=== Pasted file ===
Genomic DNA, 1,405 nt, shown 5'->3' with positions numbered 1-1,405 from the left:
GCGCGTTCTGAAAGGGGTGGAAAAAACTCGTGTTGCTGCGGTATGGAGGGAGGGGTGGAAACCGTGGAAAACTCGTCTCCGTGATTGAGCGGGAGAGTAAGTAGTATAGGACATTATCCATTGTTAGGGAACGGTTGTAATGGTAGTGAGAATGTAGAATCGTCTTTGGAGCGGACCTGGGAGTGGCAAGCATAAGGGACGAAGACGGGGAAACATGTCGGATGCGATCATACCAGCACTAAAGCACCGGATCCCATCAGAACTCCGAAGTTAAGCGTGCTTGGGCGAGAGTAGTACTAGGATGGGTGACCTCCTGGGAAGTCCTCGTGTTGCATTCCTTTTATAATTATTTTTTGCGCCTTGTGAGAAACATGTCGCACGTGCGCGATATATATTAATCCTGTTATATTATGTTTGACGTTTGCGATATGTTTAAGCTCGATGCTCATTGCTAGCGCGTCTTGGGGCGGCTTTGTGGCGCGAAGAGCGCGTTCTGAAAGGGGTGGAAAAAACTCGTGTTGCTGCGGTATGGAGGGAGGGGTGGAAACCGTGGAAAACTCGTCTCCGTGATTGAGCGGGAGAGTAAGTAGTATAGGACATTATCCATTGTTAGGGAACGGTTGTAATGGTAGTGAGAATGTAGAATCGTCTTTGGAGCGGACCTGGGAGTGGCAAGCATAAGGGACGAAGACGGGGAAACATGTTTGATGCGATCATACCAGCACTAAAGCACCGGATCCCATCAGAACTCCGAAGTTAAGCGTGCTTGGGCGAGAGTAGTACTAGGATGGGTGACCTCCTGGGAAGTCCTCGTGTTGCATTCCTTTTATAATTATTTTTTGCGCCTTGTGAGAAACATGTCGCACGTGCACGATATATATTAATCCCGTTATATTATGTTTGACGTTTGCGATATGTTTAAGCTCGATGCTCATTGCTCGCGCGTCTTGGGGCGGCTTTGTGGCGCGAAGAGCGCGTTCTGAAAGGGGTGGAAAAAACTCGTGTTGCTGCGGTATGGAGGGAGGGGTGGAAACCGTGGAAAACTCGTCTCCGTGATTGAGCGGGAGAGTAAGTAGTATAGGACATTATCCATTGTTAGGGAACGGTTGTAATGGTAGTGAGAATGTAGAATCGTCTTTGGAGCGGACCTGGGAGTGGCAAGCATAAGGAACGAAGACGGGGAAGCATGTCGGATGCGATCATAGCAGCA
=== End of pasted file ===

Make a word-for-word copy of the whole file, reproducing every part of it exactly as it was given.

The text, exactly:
Genomic DNA, 1,405 nt, shown 5'->3' with positions numbered 1-1,405 from the left:
GCGCGTTCTGAAAGGGGTGGAAAAAACTCGTGTTGCTGCGGTATGGAGGGAGGGGTGGAAACCGTGGAAAACTCGTCTCCGTGATTGAGCGGGAGAGTAAGTAGTATAGGACATTATCCATTGTTAGGGAACGGTTGTAATGGTAGTGAGAATGTAGAATCGTCTTTGGAGCGGACCTGGGAGTGGCAAGCATAAGGGACGAAGACGGGGAAACATGTCGGATGCGATCATACCAGCACTAAAGCACCGGATCCCATCAGAACTCCGAAGTTAAGCGTGCTTGGGCGAGAGTAGTACTAGGATGGGTGACCTCCTGGGAAGTCCTCGTGTTGCATTCCTTTTATAATTATTTTTTGCGCCTTGTGAGAAACATGTCGCACGTGCGCGATATATATTAATCCTGTTATATTATGTTTGACGTTTGCGATATGTTTAAGCTCGATGCTCATTGCTAGCGCGTCTTGGGGCGGCTTTGTGGCGCGAAGAGCGCGTTCTGAAAGGGGTGGAAAAAACTCGTGTTGCTGCGGTATGGAGGGAGGGGTGGAAACCGTGGAAAACTCGTCTCCGTGATTGAGCGGGAGAGTAAGTAGTATAGGACATTATCCATTGTTAGGGAACGGTTGTAATGGTAGTGAGAATGTAGAATCGTCTTTGGAGCGGACCTGGGAGTGGCAAGCATAAGGGACGAAGACGGGGAAACATGTTTGATGCGATCATACCAGCACTAAAGCACCGGATCCCATCAGAACTCCGAAGTTAAGCGTGCTTGGGCGAGAGTAGTACTAGGATGGGTGACCTCCTGGGAAGTCCTCGTGTTGCATTCCTTTTATAATTATTTTTTGCGCCTTGTGAGAAACATGTCGCACGTGCACGATATATATTAATCCCGTTATATTATGTTTGACGTTTGCGATATGTTTAAGCTCGATGCTCATTGCTCGCGCGTCTTGGGGCGGCTTTGTGGCGCGAAGAGCGCGTTCTGAAAGGGGTGGAAAAAACTCGTGTTGCTGCGGTATGGAGGGAGGGGTGGAAACCGTGGAAAACTCGTCTCCGTGATTGAGCGGGAGAGTAAGTAGTATAGGACATTATCCATTGTTAGGGAACGGTTGTAATGGTAGTGAGAATGTAGAATCGTCTTTGGAGCGGACCTGGGAGTGGCAAGCATAAGGAACGAAGACGGGGAAGCATGTCGGATGCGATCATAGCAGCA